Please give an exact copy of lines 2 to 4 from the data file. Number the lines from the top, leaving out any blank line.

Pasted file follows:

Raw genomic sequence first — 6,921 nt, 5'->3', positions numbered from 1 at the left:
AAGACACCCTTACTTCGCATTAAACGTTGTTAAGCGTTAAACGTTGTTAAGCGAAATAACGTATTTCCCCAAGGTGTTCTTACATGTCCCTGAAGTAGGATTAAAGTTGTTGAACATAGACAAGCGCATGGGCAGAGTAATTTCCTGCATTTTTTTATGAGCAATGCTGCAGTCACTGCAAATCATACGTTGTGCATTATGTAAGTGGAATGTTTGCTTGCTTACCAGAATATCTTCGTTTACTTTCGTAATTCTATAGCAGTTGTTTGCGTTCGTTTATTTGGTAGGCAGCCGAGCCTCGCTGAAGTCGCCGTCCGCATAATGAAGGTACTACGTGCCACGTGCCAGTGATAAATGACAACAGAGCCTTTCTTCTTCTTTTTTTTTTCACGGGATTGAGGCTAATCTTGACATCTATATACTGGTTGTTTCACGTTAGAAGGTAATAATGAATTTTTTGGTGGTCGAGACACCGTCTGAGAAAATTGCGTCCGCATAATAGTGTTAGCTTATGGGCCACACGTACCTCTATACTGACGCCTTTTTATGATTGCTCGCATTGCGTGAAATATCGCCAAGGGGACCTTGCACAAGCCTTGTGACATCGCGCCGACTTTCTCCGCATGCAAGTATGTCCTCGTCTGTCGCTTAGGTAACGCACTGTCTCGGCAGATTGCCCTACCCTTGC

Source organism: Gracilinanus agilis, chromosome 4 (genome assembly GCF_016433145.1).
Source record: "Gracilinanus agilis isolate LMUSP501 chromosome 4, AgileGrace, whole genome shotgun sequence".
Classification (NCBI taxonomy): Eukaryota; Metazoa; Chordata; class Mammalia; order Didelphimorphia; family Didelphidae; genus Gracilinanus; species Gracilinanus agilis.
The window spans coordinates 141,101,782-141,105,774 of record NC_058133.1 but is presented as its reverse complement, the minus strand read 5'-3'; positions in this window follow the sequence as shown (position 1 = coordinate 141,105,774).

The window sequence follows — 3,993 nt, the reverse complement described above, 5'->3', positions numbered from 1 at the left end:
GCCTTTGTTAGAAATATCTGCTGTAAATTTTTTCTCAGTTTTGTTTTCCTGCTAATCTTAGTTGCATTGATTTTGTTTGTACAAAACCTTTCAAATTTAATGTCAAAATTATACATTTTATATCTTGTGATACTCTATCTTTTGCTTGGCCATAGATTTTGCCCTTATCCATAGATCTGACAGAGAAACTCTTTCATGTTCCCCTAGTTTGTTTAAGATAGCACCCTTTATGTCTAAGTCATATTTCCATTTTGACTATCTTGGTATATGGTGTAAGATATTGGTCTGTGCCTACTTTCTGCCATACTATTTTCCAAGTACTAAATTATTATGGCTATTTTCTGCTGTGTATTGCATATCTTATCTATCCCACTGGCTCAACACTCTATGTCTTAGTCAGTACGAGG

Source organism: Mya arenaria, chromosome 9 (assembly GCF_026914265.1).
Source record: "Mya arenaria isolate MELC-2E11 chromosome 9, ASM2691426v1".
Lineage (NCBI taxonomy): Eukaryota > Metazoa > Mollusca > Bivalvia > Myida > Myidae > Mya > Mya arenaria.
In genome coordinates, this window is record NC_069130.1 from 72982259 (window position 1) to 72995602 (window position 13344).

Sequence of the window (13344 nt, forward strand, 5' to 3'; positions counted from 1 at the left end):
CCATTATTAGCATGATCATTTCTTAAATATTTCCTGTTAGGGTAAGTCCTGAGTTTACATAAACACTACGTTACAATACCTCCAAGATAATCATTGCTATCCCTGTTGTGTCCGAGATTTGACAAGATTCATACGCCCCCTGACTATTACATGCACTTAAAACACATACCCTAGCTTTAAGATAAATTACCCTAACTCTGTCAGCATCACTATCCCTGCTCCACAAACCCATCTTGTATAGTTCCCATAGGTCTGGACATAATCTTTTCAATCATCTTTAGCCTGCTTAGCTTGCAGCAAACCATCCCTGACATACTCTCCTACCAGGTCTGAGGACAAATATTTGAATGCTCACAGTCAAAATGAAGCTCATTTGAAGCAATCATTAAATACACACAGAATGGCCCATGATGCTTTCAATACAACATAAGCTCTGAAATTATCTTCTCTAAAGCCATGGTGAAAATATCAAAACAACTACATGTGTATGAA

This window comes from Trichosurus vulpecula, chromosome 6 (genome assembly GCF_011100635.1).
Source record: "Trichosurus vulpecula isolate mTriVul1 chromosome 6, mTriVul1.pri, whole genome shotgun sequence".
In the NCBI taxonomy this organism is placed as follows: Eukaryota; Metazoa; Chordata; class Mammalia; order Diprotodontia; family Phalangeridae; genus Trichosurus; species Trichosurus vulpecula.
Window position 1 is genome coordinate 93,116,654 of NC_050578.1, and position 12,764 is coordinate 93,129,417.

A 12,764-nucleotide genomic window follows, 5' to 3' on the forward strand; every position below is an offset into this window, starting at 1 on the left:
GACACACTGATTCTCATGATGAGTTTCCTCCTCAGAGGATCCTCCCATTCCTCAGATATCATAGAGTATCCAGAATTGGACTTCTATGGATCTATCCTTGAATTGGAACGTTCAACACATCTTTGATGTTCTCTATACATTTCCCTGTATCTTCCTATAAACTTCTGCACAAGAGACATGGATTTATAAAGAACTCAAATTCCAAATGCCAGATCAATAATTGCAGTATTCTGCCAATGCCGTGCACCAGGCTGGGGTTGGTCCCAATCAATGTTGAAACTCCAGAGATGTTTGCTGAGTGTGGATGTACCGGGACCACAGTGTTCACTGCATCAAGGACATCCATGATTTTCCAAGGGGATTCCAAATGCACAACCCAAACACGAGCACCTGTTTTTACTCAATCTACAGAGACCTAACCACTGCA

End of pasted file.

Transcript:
AAGACACCCTTACTTCGCATTAAACGTTGTTAAGCGTTAAACGTTGTTAAGCGAAATAACGTATTTCCCCAAGGTGTTCTTACATGTCCCTGAAGTAGGATTAAAGTTGTTGAACATAGACAAGCGCATGGGCAGAGTAATTTCCTGCATTTTTTTATGAGCAATGCTGCAGTCACTGCAAATCATACGTTGTGCATTATGTAAGTGGAATGTTTGCTTGCTTACCAGAATATCTTCGTTTACTTTCGTAATTCTATAGCAGTTGTTTGCGTTCGTTTATTTGGTAGGCAGCCGAGCCTCGCTGAAGTCGCCGTCCGCATAATGAAGGTACTACGTGCCACGTGCCAGTGATAAATGACAACAGAGCCTTTCTTCTTCTTTTTTTTTTCACGGGATTGAGGCTAATCTTGACATCTATATACTGGTTGTTTCACGTTAGAAGGTAATAATGAATTTTTTGGTGGTCGAGACACCGTCTGAGAAAATTGCGTCCGCATAATAGTGTTAGCTTATGGGCCACACGTACCTCTATACTGACGCCTTTTTATGATTGCTCGCATTGCGTGAAATATCGCCAAGGGGACCTTGCACAAGCCTTGTGACATCGCGCCGACTTTCTCCGCATGCAAGTATGTCCTCGTCTGTCGCTTAGGTAACGCACTGTCTCGGCAGATTGCCCTACCCTTGC

Source organism: Gracilinanus agilis, chromosome 4 (genome assembly GCF_016433145.1).
Source record: "Gracilinanus agilis isolate LMUSP501 chromosome 4, AgileGrace, whole genome shotgun sequence".